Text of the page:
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Dr Gordon Macdonald in the Scotsman: assisted suicide and euthanasia should not be promoted

8th Oct 2018 - Rachael Adams

CARE for Scotland's Parliamentary Officer Dr Gordon Macdonald writes for the Scotsman about the dangers of legalising assisted suicide and euthanasia. He draws on evidence from countries such as Belgium and the Netherlands who have legalised euthanasia to argue that such laws cannot be kept safe from negligence and abuse. 

"In any country where assisted ­suicide and euthanasia have been legalised, vulnerable people are at risk of coming under pressure to end their lives prematurely. Elderly people are particularly vulnerable. People don’t want to be a burden on family, friends or health services. This fear of being a burden means the right to die becomes a duty to die. Meanwhile, people with disabilities may fear that their doctors will make treatment decisions on the basis of subjective value judgements about quality of life.

Incrementally, the scope of the law is extended to include new categories of people. It spreads from the terminally ill to the chronically ill, from adults to ­children, from those with physical illness to those with mental illness, to disabled people and to those who are just tired of life. Introducing assisted suicide also means a radical change occurs in medical thinking where ending the life of patients becomes a normal treatment option. In the Netherlands, there are many cases where incapacitated patients have been euthanised without ­giving explicit consent. Disabled, newborn babies with spina bifida have been killed under the Groningen Protocol. In Belgium, since 2014 the euthanasia law has been extended to include children aged under 12. Year on year increases occur in the number of deaths by assisted suicide and euthanasia."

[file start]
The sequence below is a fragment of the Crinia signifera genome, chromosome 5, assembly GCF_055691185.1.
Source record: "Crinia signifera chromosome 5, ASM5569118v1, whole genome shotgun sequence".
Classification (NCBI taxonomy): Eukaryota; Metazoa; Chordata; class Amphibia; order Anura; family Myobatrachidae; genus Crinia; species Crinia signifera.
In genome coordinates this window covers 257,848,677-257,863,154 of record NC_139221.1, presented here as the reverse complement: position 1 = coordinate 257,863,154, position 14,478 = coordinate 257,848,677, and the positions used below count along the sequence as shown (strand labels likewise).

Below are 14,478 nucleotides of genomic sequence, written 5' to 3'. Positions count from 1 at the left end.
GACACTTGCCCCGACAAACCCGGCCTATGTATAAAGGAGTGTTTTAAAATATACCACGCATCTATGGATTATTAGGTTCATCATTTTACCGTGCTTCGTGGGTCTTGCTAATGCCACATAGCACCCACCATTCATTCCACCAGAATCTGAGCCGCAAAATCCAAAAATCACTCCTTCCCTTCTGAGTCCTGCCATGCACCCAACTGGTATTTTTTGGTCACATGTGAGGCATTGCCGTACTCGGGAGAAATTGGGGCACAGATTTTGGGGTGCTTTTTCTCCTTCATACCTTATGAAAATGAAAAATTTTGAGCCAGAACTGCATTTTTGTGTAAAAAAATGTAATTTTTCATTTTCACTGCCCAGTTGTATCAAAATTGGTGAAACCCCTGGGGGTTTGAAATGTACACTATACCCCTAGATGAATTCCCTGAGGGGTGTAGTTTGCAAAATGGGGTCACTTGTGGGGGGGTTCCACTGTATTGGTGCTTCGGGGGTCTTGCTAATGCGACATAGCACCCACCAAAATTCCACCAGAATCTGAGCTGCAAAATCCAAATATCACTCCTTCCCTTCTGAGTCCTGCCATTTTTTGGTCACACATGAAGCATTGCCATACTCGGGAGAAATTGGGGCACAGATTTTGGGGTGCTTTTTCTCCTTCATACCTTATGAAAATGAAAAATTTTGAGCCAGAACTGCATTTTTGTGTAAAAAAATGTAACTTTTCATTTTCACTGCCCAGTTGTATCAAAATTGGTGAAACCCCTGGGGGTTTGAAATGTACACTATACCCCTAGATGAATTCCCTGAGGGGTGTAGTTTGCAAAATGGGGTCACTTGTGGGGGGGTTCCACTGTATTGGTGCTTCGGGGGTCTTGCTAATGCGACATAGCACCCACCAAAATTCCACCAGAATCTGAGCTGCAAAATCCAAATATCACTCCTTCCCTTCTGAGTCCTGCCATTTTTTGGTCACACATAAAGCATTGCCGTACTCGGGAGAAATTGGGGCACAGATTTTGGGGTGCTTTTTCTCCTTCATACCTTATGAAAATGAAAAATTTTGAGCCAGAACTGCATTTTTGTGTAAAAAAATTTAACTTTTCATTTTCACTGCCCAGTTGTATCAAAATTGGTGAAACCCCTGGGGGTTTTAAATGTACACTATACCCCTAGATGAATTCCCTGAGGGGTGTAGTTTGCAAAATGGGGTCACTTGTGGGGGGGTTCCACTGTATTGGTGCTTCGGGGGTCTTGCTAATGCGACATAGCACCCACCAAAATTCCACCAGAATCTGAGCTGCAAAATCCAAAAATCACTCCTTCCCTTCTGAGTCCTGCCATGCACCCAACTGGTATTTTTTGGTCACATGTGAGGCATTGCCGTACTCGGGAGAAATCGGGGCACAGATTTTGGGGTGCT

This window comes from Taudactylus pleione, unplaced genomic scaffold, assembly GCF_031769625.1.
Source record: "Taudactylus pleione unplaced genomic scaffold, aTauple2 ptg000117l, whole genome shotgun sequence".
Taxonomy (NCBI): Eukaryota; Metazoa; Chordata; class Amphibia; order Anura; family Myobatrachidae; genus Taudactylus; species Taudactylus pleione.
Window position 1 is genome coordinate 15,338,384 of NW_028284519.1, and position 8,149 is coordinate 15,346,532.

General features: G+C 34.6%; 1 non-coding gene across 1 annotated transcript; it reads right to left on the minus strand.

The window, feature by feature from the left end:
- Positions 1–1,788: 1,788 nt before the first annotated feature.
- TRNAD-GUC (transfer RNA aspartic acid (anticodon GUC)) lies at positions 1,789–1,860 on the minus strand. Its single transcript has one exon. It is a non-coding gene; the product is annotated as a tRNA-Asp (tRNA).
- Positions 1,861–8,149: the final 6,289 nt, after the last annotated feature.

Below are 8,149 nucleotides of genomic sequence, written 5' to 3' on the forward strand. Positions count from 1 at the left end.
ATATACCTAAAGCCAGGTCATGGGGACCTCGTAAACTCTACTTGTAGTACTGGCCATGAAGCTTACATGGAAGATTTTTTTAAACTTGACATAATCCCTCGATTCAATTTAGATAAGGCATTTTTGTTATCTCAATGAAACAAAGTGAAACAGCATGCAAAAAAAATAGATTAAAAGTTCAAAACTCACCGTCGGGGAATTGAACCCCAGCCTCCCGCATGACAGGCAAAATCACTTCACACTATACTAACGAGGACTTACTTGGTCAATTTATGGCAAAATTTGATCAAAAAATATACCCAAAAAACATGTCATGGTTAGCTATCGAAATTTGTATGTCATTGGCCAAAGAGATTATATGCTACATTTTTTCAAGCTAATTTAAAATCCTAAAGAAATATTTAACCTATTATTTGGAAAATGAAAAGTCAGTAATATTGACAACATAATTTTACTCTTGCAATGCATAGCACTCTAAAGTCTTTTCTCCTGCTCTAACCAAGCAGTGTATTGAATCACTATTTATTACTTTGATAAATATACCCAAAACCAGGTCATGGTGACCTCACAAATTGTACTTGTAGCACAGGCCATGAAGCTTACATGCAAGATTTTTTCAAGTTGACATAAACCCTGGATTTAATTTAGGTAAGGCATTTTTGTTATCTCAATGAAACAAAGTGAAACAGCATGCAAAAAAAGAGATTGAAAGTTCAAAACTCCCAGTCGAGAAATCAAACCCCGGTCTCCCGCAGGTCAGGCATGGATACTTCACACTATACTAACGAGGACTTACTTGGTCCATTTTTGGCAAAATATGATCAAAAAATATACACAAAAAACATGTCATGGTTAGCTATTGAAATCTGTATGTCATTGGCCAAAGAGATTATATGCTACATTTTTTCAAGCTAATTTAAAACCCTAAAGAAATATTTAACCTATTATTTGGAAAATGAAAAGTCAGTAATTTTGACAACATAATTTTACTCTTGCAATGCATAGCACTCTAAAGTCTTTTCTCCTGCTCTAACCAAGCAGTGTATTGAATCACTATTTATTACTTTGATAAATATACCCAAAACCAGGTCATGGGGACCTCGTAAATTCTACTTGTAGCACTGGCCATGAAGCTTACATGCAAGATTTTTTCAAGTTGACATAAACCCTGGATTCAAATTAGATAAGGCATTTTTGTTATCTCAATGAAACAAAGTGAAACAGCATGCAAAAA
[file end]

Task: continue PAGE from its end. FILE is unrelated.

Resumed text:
To read the article in full please click here. 

 

Read more about our work on assisted suicide and euthanasia here. 
 

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